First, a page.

But we may notice that we are not responsible to do works of faith. I mean, that we have not to seek in any way to display our faith. David does not seek a bear to slay. The gold does not seek the furnace. But when we come to good works it is quite different, for we are to be diligent to maintain them. It is responsibility. While some are very active at the present time in good works, I think there is a tendency in others rather to neglect them. This may be from the selfish slothfulness which is common to us; and also in part from the evil connections in which good works are often found, and the various motives from which they may flow.
So far from good works proving the existence of faith, they may be the fruit of unbelief itself, as when the Romanist, or Pharisee, rests on them as a ground of salvation, or a help towards it, instead of resting entirely upon the precious blood of Christ. Again, they may be the fruit of natural kindness of heart, though this is probably very rare, apart from the direct or indirect influences of Christianity. But let us remember that grace cannot exist in the heart and good works be absent. For instance, the very hour of the night in which the jailor is converted, and before he is baptized, he washes the stripes of Paul and Silas. What God looks for in the saints - that is, in justified sinners - is, that they should be good people. Of old He planted a vineyard to get fruit. That was Israel. We now are branches in the true vine in order to bear fruit. So in John 5, those who rise to life are those "that have done good." This of course shows that none can truly do good apart from faith and the new birth; but it makes manifest God's delight in those that do good. So again, in the judgment of Matt. 25 (where we know that the Church does not appear), only those are saved whose faith found practical expression in good works. "I was an hungred, and ye gave me meat: I was thirsty, and ye gave me drink," etc. See how the apostle presses good works on us in Titus 3: "Put them in mind . . . to be ready to every good work . . . . I will that thou affirm constantly, that they which have believed in God might be careful to maintain good works. These things are good and profitable unto men." And again, "Let our's also learn to maintain good works for necessary uses, that they be not unfruitful." Would it not be much for the health of our souls if, when we had a little time, or strength, or money that we could spare, we looked round to see what good we could do? This kind of a soul Dorcas was. Her death was such a loss that she was given back again. People of this kind also adorned the corrupt church of Thyatira. See, too, what is said of the widow in 1 Tim. 5, "Well reported of for good works;" and "if she have diligently followed every good work;" and this woman had brought up children as well. Now we happily see people around us bearing this character. Here is one sitting up a night with a sick person. Another running in in a spare hour to make a dying saint's bed. Another taking charge of the little children to let a mother get to the meeting. There are numbers of such things to be done that would relieve many an honest groan, but could we be enrolled among those who have diligently followed every good work?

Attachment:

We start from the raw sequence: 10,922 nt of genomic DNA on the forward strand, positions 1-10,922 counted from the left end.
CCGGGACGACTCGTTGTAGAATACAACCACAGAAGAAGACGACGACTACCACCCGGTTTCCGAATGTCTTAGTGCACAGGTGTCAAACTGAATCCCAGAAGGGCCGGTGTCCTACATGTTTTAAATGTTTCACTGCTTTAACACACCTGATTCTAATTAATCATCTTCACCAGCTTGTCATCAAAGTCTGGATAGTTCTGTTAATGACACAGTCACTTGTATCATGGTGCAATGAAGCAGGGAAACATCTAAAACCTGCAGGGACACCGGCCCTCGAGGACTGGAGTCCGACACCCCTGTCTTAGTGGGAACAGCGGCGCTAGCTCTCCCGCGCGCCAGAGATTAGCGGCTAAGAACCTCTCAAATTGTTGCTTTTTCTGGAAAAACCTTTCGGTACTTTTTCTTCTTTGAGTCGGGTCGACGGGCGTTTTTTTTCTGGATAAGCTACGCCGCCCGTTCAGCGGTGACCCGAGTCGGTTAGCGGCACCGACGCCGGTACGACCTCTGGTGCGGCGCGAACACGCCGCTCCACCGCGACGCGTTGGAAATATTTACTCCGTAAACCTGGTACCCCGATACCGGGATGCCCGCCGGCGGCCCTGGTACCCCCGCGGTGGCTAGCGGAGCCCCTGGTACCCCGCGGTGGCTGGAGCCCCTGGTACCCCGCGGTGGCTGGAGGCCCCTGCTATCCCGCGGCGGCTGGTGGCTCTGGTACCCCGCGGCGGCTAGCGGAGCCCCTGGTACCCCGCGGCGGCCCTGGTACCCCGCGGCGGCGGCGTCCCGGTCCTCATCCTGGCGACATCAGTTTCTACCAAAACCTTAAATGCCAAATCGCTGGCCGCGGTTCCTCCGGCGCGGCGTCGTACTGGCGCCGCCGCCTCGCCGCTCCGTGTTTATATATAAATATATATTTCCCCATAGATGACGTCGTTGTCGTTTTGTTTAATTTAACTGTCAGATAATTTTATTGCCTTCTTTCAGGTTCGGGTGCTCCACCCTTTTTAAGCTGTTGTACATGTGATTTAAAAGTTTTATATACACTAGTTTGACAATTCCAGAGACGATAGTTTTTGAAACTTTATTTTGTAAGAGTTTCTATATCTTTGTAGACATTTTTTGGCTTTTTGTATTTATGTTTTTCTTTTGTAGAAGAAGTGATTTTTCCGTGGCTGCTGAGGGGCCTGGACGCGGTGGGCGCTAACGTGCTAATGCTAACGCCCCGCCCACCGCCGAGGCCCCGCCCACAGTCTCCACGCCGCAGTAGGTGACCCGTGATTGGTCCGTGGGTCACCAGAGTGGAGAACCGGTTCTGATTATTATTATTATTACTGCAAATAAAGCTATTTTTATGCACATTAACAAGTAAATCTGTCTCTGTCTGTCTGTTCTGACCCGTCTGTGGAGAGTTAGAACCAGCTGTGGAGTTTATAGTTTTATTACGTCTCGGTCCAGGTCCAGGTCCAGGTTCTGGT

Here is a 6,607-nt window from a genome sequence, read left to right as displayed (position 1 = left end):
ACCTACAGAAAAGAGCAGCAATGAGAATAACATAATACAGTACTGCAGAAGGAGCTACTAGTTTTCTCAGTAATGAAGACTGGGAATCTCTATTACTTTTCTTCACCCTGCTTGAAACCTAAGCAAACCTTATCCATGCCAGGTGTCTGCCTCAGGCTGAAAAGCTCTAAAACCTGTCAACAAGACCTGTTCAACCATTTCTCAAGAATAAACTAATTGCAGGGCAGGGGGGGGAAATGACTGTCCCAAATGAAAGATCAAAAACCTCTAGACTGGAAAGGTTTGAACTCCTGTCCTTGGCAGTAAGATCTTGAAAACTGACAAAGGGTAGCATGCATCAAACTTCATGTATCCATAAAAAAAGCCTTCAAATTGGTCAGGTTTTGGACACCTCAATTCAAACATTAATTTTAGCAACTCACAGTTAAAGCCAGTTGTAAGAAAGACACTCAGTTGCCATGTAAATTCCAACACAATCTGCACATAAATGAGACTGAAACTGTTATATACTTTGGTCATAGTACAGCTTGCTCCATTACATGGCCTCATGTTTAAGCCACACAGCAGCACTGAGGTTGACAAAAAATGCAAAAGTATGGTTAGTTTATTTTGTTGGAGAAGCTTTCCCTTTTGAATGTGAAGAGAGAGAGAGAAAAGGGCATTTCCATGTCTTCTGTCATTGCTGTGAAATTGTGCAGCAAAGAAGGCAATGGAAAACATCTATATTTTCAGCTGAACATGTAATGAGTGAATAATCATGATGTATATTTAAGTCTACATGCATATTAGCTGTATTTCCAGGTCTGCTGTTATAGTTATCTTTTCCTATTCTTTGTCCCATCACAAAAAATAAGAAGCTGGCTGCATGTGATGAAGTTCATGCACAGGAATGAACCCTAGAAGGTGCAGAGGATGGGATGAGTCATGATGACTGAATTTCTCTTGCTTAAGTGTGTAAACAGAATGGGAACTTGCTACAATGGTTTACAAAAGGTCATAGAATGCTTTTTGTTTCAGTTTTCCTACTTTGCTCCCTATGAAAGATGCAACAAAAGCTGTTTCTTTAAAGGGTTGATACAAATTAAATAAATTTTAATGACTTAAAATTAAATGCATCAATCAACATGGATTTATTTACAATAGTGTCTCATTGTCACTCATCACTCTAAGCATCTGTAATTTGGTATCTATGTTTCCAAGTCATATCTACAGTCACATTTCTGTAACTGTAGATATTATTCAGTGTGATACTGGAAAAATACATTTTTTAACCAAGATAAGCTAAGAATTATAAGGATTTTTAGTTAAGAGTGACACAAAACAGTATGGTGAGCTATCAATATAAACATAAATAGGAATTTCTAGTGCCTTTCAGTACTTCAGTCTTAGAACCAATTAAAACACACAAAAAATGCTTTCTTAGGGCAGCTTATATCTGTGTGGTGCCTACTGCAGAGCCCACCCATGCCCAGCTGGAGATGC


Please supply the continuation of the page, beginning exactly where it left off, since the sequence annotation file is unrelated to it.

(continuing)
If we turn to the life of our Lord, both good works and acts of faith abound. "He went about doing good." Blessed story! And He was "the author and finisher of faith." He ran the whole race. The invisible joy of the glory was the crown before the eye of His faith, and for that "He endured the cross, despising the shame." This was faith. May the Lord grant us the grace to seek His footsteps, and to win His praise. C. D. M.